Aeropostale is trying on something new for this year’s college back-to-school. And according to an internal marketing study we conducted at Mattr, I think they’ll clobber both American Eagle and H&M – two retailers serving different segments of the teen fashion market.
Back-to-school season is here, and brands are pulling out all the stops to attract the attention of college shoppers. Combined spending for the back-to-school and college market is estimated to hit $75 billion in 2014, with more than half of that being spent on clothes, dorm furniture, electronics, and school supplies for college students.
These shoppers aren’t one big homogenous group. To be successful, you need to court and convert your unique audience–and like those college kids, you can do it on a ramen budget.
Here are three approaches brands like Target and Aeropostale use. And since these approaches all leverage social data, you still have time to put some strategies into place for this season’s back-to-school.
1. Identify (and woo) your college student brand persona.
If you’re like many brands, you might only target college shoppers based on age or location. But the college market is unique and varied, and many brands are missing out on catering to their audience’s interests, values, and personality traits.To engage your target customers, you need to segment.
Within the college market, there are people whose personalities and values compel them to click on discounts. But others within the same age range and lifestyle bracket are so repelled by discount messaging that trying it would damage your brand.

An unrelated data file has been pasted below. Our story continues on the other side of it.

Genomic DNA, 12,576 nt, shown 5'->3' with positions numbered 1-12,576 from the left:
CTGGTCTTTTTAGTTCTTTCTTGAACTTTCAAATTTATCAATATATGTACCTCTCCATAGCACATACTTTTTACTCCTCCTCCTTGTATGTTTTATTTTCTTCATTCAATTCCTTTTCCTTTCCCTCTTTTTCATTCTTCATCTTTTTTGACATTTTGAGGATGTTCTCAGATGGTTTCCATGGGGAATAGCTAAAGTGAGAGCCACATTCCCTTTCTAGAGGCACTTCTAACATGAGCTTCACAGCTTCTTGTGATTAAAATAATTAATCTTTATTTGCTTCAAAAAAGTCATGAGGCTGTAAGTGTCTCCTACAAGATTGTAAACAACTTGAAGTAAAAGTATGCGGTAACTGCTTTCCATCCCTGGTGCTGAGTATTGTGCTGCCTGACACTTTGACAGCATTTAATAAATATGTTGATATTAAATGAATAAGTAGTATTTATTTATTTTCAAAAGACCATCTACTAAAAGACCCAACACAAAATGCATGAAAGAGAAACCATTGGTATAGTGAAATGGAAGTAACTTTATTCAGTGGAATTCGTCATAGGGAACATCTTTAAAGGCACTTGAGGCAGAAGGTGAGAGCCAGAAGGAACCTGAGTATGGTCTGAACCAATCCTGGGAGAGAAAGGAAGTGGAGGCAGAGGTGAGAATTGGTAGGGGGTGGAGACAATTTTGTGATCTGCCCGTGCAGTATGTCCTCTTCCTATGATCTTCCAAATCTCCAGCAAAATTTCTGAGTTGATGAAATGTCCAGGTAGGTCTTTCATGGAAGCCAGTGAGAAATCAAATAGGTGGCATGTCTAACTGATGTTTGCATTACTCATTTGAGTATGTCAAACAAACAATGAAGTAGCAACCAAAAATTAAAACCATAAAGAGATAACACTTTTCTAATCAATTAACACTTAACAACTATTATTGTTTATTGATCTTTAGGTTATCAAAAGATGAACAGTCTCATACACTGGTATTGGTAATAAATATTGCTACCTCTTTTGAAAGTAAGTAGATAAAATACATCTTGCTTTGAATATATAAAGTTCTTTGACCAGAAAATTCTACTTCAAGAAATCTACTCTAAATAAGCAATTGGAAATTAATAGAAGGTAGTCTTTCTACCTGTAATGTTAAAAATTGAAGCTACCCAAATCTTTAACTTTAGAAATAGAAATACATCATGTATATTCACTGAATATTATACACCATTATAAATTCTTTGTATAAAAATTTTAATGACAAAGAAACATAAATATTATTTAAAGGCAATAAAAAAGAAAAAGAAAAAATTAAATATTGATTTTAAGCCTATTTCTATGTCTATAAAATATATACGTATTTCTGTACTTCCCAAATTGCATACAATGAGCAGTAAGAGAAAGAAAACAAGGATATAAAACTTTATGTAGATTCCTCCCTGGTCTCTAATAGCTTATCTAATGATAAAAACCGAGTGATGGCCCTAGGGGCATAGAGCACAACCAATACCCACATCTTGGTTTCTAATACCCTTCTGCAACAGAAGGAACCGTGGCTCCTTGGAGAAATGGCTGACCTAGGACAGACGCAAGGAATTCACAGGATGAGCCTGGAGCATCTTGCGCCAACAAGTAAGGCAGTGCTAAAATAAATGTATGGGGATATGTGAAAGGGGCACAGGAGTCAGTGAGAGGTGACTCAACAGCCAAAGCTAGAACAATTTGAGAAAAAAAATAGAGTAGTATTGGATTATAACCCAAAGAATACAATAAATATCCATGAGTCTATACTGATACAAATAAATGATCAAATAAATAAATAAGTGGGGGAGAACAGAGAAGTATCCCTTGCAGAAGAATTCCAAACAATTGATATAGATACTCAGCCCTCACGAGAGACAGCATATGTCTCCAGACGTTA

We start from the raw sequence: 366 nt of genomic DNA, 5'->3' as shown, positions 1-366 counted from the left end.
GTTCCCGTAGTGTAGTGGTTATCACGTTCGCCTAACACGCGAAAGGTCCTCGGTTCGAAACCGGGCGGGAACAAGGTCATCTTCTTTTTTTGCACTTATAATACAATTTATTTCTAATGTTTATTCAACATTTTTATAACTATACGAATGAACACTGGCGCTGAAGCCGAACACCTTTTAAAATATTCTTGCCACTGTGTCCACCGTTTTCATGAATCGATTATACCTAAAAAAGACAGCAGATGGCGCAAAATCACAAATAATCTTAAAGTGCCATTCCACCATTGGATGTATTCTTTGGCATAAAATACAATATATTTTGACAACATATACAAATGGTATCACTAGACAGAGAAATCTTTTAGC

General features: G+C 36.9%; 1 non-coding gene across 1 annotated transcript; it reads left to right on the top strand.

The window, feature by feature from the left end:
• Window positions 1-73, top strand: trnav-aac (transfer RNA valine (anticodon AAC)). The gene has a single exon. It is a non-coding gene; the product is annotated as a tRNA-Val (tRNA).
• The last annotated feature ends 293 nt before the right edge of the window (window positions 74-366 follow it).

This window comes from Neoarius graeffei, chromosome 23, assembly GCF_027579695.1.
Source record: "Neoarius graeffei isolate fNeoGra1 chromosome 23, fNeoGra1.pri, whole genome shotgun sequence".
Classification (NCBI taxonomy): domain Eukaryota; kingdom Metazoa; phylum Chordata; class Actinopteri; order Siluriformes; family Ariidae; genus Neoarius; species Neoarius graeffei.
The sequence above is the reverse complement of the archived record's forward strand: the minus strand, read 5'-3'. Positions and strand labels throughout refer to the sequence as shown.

Just look at teen fashion retailers Abercrombie & Fitch and American Eagle. They overwhelmingly fall into the “rugged” and “daring” personas — personalities that love edgy messaging and are turned off by discounted, commoditized goods. Their suggestive, forward advertising appeals to that daring personality and can cause a bit of controversy.
On the other hand, teen fashion discounters or “fast fashion” brands like H&M speak to an entirely different segment of the college market and inspire their customers with different messaging.
2. Target the right influencers for your unique personas.
When you aim blanket messaging at the college market, you have to pay for generic, expensive media influencers. But what if you could make the most of your advertising budget and resonate with your audience at the same time?
You can. By identifying unique, over-indexed influencers and media personalities, you can spend less but reach a higher concentration of your audience. Here’s that ramen budget win.
For teen fashion retailers like Abercrombie & Fitch and American Eagle, the “daring” spenders are all focused on pop culture entertainment interests associated with a younger demographic.
Reliable “fast fashion” H&M engagers, however, scream Honda Accord budget practicality with bloggers and other discount consumer goods and retailers.
Using research gleaned online or from your data-gathering store location, you can view the overlap between your brand, your customers, and other brands based on interest. You can then identify less popular influencers who are more likely to resonate with your audience.